Alan Hardwick: No need for Lincolnshire youth PCC

Lincolnshire Police and Crime Commissioner Alan Hardwick said there is no need for a youth PCC post to liaise with young people in the county.

The first Youth PCC, 17-year-old Paris Brown, resigned this week from her £15,000 per year post funded by the Kent PCC, after it was found she boasted about her sex life, drug-taking and drinking on her Twitter account.

Although other PCCs across the country were reportedly considering appointing their own youth PCCs, Lincolnshire Commissioner Hardwick told The Lincolnite he ruled out such a role for the county for the time being.

PCC Alan Hardwick said: “I don’t think that I need to appoint anyone else to do the job. I have complete faith in the people of Lincolnshire to do it for themselves.

“It has nothing to do with what might have happened in other parts of the country,” PCC Hardwick explained, “because I know that our neighbourhood policing teams, the YMCA here, and other organisations already have very good links with young people in the county.”

The commissioner visited The Showroom on Tritton Road in Lincoln on Wednesday, a £5 million youth and conference centre run by Lincolnshire YMCA.

“I want to tap into those links, and I know having spoken here with Malcolm Barham, the Chief Executive of the YMCA, that they are eager as well to operate with me. This is all for the good of young people in Lincolnshire,” PCC Hardwick added.

Lincolnshire YMCA Chief Executive Malcolm Barham has coffee and tea with PCC Alan Hardwick and PSCO David Freeman at The Showroom in Lincoln.

Lincolnshire YMCA Chief Executive Malcolm Barham had coffee and tea with PCC Alan Hardwick and PSCO David Freeman at The Showroom in Lincoln.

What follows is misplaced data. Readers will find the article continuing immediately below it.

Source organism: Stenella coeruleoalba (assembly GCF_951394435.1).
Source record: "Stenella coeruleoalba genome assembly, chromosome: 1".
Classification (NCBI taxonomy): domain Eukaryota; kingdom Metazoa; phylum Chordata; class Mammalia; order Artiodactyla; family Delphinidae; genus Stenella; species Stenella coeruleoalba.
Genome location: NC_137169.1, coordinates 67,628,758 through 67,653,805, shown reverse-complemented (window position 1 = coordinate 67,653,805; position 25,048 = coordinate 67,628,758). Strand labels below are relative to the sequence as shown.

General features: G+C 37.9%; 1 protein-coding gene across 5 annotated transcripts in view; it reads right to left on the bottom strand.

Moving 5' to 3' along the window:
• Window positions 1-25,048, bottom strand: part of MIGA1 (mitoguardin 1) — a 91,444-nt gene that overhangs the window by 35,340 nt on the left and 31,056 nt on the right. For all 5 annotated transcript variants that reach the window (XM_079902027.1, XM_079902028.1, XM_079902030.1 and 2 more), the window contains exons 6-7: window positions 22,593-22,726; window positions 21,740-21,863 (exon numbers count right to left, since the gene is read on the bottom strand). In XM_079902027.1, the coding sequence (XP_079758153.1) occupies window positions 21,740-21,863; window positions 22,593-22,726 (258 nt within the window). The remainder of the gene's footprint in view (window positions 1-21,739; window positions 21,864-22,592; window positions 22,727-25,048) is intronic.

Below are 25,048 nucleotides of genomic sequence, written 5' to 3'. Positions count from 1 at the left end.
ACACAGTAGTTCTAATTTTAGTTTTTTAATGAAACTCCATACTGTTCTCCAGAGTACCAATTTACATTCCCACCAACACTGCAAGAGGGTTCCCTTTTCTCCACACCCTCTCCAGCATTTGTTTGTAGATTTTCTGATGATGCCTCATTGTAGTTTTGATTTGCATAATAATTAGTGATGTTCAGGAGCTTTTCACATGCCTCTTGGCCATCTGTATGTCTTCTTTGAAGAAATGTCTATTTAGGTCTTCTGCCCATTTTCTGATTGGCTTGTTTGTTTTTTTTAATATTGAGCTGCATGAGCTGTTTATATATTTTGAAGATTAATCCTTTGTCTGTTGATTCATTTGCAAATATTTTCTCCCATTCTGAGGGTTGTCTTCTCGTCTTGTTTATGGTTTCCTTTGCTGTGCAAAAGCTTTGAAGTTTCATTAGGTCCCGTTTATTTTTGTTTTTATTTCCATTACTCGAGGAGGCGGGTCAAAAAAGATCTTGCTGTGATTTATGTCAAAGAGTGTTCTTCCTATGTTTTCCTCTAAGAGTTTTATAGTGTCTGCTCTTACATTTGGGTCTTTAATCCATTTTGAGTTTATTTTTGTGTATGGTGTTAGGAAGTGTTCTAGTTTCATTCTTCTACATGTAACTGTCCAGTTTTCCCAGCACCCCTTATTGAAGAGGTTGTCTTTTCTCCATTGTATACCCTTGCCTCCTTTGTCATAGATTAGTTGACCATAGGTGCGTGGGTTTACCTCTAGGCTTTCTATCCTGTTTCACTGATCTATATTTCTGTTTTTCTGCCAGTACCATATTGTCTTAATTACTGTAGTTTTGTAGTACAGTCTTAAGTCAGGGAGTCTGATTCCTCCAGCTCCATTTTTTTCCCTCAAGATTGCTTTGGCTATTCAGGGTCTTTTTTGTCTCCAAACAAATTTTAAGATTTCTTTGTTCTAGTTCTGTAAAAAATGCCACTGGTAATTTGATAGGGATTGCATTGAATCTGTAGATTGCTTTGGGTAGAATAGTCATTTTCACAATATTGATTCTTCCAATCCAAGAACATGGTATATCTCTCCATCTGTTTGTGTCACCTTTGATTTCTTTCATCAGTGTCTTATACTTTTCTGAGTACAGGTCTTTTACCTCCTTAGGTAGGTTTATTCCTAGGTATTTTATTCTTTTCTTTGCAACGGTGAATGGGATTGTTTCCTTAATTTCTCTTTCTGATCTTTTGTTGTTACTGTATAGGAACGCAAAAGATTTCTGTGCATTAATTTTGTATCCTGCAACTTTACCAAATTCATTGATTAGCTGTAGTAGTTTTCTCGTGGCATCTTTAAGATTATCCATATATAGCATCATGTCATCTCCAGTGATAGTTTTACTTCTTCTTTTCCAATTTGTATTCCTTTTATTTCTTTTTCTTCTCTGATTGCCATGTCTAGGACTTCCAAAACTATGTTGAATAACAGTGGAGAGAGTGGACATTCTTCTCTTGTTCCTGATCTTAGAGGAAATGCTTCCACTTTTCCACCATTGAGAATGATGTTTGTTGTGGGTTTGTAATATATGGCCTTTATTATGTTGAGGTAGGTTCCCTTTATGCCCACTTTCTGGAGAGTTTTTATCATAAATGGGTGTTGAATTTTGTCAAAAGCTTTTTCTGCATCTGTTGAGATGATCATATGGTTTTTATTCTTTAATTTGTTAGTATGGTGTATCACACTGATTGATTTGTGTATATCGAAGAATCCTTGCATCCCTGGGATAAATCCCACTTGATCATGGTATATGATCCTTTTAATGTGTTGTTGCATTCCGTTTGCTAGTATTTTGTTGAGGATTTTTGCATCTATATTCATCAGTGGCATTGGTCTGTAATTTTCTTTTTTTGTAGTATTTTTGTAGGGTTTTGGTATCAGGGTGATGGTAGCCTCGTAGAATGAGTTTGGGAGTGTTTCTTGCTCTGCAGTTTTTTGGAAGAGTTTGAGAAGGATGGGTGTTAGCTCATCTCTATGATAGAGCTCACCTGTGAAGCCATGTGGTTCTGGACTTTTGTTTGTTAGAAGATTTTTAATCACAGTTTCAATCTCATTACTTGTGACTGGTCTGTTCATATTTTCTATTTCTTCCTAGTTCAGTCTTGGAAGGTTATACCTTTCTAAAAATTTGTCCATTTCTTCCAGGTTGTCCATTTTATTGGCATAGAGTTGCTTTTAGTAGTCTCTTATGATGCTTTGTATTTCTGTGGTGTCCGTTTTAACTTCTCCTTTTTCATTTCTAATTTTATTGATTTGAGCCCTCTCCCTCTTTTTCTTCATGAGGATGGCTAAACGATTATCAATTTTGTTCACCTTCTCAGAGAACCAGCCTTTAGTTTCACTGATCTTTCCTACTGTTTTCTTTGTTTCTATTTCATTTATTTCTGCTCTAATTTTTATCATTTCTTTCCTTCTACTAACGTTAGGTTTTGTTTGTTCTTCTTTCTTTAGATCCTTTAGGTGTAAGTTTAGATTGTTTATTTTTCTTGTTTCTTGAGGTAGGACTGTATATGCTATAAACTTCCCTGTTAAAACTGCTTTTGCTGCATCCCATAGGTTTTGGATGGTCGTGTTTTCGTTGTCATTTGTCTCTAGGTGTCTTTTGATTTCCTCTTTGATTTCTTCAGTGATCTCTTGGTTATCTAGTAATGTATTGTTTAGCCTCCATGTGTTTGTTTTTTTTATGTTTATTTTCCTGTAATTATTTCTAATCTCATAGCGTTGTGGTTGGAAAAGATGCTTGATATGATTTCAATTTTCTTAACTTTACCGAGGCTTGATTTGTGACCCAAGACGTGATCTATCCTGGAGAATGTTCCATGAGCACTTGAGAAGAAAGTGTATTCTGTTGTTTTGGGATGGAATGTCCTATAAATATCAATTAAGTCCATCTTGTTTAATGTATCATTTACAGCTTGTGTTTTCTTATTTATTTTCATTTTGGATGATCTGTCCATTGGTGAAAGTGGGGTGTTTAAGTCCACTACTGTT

Malcolm Barham, Lincolnshire YMCA Chief Executive, said: “From our perspective, we’ve shown part of the work of the YMCA, which is engaging young people in positive activities that keep them occupied, give them some sense of purpose and some aspiration.

“We were actually reminiscing a little bit about our childhoods, and I was brought up on a tough council estate in the north east of England and this facility [The Showroom] would never have existed even in my dreams.

“To have such wonderful staff here, supportive and helping young people to find a bit of direction is fantastic, both for the people and for our organisation, because this is what we’re about, making a difference in people’s lives.”

Malcolm Barham showed PCC Alan Hardwick the facilities at The Showroom, including the climbing wall centre.

Malcolm Barham showed PCC Alan Hardwick the facilities at The Showroom, including the climbing wall centre.

PCSO David Freeman, who patrols in the south of Lincoln and his area includes The Showroom, said: “It’s been great having The Showroom here, because it’s somewhere for young people to actually go.

“It’s a great distraction for them. Rather than hanging around at street corners, they’re hanging around here, and for me this is a great opportunity to actually come along, talk and engage with them. There’s plenty for them to do here, and even if they are just hanging around; it’s safe, it’s warm, dry, and I know a lot of them like the activities they put on here.”